The world is mud-lucious and puddle-wonderful. ~e.e. cummings
…he sought the privacy of rain, the one time no one was likely to be out and he was left to the intimacy of drops touching every leaf and tree in the woods and the easy muttering of drip and runoff… ~Robert Morgan from “Working in the Rain”
There is plenty of muttering, both private and public, since the rain started yesterday. And not all of it is from dripping and runoff into puddles. Anytime a holiday weekend is predicted to be rained out, plenty of people mutter too.
I’m celebrating as it has been weeks — no, months — since we have had a decent rain and everything, including me, has been far too tinder-dry.
Rain is what makes this part of the world special, but like Camelot, most would prefer it never fall till after sundown. To them we live not in a more congenial spot — than Camelot.
I may be an oddity, though somewhat typical of northwest-born natives. I celebrate rain whenever it comes, whether before sundown or after sunrise, as I grew up working outside in the intimacy of a drenching shower. Yet rain, this falling weather, gives me an excuse to stay indoors to putter around instead of mutter.
He could not resist the long ritual, the companionship and freedom of falling weather, or even the cold drenching, the heavy soak and chill of clothes and sobbing of fingers and sacrifice of shoes that earned a baking by the fire and washed fatigue after the wandering and loneliness in the country of rain. ~Robert Morgan, conclusion of “Working in the Rain”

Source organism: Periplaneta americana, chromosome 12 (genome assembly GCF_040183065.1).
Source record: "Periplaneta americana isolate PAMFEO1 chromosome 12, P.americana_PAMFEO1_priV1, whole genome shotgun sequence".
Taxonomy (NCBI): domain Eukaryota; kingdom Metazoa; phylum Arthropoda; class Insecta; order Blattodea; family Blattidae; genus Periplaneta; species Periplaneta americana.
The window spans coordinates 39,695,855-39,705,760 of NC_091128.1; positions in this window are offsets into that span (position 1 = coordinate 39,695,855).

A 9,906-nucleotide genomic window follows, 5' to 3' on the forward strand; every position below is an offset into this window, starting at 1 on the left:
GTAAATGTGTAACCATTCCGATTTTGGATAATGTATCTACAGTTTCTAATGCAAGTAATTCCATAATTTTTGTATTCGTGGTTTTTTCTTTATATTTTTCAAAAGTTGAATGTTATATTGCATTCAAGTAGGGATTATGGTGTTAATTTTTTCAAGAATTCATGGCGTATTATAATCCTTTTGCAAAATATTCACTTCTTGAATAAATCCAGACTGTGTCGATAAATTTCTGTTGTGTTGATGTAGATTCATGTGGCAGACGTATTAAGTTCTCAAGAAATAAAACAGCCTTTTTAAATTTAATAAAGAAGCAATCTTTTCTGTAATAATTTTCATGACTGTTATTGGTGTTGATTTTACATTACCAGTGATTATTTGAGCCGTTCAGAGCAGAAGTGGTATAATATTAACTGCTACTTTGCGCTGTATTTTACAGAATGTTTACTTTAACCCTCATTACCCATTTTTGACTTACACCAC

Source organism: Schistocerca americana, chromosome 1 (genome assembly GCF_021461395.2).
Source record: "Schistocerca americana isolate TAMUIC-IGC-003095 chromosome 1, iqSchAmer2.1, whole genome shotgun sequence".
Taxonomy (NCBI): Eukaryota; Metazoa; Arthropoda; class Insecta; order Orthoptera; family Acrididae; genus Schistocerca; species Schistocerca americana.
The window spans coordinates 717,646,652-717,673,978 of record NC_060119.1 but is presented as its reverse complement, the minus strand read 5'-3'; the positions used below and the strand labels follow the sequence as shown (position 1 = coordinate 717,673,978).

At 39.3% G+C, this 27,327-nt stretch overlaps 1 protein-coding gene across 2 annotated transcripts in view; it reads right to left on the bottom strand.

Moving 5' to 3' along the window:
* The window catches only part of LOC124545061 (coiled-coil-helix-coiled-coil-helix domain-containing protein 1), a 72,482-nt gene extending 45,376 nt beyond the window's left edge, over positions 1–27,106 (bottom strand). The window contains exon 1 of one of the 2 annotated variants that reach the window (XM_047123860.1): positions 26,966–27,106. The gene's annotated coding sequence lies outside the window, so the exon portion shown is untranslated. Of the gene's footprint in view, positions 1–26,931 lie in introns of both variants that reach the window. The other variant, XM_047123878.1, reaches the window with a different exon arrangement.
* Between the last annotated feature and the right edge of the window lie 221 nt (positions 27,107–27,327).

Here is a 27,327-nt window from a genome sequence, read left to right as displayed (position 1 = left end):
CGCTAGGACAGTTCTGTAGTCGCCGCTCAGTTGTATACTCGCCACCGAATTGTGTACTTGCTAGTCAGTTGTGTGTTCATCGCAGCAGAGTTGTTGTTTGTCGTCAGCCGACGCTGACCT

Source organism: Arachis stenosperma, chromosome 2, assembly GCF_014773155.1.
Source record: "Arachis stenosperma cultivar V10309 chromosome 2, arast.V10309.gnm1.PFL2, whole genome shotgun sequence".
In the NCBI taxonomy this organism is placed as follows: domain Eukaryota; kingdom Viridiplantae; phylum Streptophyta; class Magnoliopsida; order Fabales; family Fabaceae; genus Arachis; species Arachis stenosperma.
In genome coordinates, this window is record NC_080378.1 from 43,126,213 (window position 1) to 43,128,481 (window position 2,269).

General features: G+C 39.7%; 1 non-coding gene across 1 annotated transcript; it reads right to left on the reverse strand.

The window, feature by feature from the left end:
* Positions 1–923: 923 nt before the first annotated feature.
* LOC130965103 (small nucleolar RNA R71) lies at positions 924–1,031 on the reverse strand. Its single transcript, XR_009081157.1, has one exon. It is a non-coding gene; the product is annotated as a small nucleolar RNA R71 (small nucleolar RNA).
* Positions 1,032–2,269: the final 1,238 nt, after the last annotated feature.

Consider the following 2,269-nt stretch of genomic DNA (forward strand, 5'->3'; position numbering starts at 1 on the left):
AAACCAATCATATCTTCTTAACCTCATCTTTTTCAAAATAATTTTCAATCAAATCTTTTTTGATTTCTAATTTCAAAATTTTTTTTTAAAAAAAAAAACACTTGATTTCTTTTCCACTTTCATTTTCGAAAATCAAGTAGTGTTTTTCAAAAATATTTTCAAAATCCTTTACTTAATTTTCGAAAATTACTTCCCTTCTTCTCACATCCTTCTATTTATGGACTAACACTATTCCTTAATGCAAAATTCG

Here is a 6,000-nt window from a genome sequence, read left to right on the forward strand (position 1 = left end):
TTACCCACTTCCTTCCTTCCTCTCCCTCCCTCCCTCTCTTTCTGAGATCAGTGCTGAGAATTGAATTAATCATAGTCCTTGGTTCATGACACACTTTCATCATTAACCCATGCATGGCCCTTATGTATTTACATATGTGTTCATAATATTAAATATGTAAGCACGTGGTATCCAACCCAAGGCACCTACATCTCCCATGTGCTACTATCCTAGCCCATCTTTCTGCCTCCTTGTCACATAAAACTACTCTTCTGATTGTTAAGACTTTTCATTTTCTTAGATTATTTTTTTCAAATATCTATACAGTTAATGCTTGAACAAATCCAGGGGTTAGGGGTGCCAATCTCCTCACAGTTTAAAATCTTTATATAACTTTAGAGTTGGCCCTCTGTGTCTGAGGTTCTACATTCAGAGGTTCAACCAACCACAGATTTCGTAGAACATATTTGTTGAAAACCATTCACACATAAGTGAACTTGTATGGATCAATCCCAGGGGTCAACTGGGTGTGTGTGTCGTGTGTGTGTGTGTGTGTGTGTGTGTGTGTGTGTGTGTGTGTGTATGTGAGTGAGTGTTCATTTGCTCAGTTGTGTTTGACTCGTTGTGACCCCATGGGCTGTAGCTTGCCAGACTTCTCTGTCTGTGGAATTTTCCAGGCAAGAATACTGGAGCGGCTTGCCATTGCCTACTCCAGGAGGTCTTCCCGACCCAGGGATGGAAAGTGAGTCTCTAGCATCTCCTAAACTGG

It rained all weekend, but today the peaked roofs are as dusty and warm as the backs of old donkeys tied in the sun. So much alike are our houses, our lives. Under every eave— leaf, cobweb, and feather; and for each front yard one sentimental maple, who after a shower has passed, weeps into her shadow for hours. ~Ted Kooser “A Monday in May”
I went to bed and woke in the middle of the night thinking I heard someone cry, thinking I myself was weeping, and I felt my face and it was dry. Then I looked at the window and thought: Why, yes, it’s just the rain, the rain, always the rain, and turned over, sadder still, and fumbled about for my dripping sleep and tried to slip it back on. ~Ray Bradbury
After weeks of dry weather and only an occasional shower, it was relief to wake to the pattering and dripping, an old familiar friend returned in the dark of night.
Weeping clouds and misty eyes are not always from sadness. They can shed sweet tears, wistful wondrous full-to-the-brim tears.
This is how it was as I slipped a dripping sleep back on, lulled by the rhythm of the drops. This is how it is this morning capturing each one where it landed before it disappears forever.